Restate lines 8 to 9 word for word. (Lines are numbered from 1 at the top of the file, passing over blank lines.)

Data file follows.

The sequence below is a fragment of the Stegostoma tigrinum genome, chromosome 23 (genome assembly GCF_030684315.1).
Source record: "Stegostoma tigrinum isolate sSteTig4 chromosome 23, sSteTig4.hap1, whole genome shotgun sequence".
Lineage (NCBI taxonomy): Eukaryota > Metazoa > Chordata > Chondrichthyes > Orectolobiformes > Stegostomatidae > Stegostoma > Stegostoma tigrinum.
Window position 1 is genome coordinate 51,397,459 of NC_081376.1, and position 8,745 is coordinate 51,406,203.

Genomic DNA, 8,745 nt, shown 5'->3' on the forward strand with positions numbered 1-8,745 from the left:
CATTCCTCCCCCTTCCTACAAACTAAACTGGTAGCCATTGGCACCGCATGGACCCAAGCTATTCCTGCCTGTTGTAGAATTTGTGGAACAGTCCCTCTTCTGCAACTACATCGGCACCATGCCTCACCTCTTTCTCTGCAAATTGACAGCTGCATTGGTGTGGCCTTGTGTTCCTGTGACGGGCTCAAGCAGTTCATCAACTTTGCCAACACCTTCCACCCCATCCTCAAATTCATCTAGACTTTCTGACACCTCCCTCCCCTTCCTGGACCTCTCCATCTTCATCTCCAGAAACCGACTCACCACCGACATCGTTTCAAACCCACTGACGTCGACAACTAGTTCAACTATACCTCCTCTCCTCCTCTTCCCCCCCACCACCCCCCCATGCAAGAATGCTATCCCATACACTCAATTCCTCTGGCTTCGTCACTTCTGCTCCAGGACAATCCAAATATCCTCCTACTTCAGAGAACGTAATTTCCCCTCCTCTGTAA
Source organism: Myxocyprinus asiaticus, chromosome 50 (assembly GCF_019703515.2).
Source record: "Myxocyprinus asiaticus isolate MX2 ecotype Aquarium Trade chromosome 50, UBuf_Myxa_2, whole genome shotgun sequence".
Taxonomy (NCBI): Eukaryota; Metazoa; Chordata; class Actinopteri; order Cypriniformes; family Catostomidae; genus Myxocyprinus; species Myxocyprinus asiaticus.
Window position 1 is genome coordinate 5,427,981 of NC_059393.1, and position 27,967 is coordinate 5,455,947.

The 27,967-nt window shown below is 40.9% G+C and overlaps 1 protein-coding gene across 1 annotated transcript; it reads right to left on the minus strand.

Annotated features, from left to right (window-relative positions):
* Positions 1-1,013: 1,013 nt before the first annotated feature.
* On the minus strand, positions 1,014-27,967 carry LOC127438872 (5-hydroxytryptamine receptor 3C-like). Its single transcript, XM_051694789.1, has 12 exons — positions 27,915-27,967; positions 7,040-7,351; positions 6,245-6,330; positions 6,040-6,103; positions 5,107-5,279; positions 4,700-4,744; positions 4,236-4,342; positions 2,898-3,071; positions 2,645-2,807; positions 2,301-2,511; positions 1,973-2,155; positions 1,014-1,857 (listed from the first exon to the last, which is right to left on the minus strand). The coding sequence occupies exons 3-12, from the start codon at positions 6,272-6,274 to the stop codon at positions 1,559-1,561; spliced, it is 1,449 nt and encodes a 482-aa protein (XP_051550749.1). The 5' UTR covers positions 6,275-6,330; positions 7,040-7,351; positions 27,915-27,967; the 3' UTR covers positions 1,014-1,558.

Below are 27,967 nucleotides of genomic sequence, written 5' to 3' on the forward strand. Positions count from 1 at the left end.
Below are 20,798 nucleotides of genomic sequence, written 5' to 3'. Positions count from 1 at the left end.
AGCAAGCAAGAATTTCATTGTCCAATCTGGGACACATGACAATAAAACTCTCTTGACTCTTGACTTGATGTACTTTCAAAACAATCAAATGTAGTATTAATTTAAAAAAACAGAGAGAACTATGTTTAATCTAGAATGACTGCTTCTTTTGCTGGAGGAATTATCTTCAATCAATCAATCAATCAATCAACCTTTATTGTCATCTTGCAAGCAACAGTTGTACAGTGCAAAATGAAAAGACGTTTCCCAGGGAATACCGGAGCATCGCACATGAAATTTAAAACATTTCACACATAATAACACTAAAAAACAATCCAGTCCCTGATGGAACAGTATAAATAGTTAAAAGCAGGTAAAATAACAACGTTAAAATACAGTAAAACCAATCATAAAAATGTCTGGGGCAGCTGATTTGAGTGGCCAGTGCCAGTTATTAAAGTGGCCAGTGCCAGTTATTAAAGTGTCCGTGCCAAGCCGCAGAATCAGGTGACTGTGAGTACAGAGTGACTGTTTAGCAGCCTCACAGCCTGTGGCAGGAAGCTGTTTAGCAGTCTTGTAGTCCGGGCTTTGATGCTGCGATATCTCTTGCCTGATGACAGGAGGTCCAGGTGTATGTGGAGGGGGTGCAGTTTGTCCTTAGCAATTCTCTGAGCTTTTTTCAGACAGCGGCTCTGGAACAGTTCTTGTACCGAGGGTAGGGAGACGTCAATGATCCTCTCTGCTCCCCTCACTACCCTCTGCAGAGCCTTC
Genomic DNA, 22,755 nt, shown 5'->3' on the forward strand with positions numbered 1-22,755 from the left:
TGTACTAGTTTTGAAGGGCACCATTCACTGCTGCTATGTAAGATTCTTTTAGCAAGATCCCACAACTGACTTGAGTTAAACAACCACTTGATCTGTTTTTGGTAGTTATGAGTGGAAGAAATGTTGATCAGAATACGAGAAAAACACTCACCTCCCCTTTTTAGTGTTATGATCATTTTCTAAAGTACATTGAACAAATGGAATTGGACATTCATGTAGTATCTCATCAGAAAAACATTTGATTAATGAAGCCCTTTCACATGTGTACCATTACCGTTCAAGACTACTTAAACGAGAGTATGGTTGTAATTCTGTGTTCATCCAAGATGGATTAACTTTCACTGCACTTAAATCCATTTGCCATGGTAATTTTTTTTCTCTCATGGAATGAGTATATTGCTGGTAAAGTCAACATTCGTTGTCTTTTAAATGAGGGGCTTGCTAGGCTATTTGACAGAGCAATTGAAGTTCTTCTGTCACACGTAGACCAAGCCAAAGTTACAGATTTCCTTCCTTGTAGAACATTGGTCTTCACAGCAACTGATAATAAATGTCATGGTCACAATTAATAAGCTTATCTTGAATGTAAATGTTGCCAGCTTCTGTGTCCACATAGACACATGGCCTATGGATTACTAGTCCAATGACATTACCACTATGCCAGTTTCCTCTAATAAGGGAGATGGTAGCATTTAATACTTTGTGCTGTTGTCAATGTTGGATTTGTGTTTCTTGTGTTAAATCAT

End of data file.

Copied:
Source record: "Myxocyprinus asiaticus isolate MX2 ecotype Aquarium Trade chromosome 50, UBuf_Myxa_2, whole genome shotgun sequence".
Taxonomy (NCBI): Eukaryota; Metazoa; Chordata; class Actinopteri; order Cypriniformes; family Catostomidae; genus Myxocyprinus; species Myxocyprinus asiaticus.